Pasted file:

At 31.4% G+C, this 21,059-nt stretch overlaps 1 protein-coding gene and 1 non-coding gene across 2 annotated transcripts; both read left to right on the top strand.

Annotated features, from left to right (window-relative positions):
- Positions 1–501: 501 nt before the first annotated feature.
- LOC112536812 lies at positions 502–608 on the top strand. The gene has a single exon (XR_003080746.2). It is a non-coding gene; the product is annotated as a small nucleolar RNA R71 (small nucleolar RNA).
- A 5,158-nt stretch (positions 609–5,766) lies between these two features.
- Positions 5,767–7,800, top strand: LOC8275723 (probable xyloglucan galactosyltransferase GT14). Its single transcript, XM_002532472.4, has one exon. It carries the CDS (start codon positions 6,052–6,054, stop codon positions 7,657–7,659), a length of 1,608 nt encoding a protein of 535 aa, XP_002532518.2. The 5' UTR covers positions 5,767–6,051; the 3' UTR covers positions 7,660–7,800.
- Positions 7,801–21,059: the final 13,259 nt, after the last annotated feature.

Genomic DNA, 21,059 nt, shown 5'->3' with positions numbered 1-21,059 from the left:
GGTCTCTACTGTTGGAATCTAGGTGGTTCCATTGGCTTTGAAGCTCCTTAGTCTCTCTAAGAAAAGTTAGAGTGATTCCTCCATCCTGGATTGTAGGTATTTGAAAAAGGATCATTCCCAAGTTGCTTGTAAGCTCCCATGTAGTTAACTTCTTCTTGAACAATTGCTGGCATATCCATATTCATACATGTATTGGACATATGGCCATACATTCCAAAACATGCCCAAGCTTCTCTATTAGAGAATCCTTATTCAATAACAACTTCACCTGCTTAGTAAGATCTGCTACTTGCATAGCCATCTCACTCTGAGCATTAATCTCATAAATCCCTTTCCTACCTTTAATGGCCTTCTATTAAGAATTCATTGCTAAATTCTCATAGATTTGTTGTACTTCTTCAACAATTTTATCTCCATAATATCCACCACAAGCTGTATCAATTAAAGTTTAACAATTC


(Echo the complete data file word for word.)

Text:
At 31.4% G+C, this 21,059-nt stretch overlaps 1 protein-coding gene and 1 non-coding gene across 2 annotated transcripts; both read left to right on the top strand.

Annotated features, from left to right (window-relative positions):
- Positions 1–501: 501 nt before the first annotated feature.
- LOC112536812 lies at positions 502–608 on the top strand. The gene has a single exon (XR_003080746.2). It is a non-coding gene; the product is annotated as a small nucleolar RNA R71 (small nucleolar RNA).
- A 5,158-nt stretch (positions 609–5,766) lies between these two features.
- Positions 5,767–7,800, top strand: LOC8275723 (probable xyloglucan galactosyltransferase GT14). Its single transcript, XM_002532472.4, has one exon. It carries the CDS (start codon positions 6,052–6,054, stop codon positions 7,657–7,659), a length of 1,608 nt encoding a protein of 535 aa, XP_002532518.2. The 5' UTR covers positions 5,767–6,051; the 3' UTR covers positions 7,660–7,800.
- Positions 7,801–21,059: the final 13,259 nt, after the last annotated feature.

Genomic DNA, 21,059 nt, shown 5'->3' with positions numbered 1-21,059 from the left:
GGTCTCTACTGTTGGAATCTAGGTGGTTCCATTGGCTTTGAAGCTCCTTAGTCTCTCTAAGAAAAGTTAGAGTGATTCCTCCATCCTGGATTGTAGGTATTTGAAAAAGGATCATTCCCAAGTTGCTTGTAAGCTCCCATGTAGTTAACTTCTTCTTGAACAATTGCTGGCATATCCATATTCATACATGTATTGGACATATGGCCATACATTCCAAAACATGCCCAAGCTTCTCTATTAGAGAATCCTTATTCAATAACAACTTCACCTGCTTAGTAAGATCTGCTACTTGCATAGCCATCTCACTCTGAGCATTAATCTCATAAATCCCTTTCCTACCTTTAATGGCCTTCTATTAAGAATTCATTGCTAAATTCTCATAGATTTGTTGTACTTCTTCAACAATTTTATCTCCATAATATCCACCACAAGCTGTATCAATTAAAGTTTAACAATTC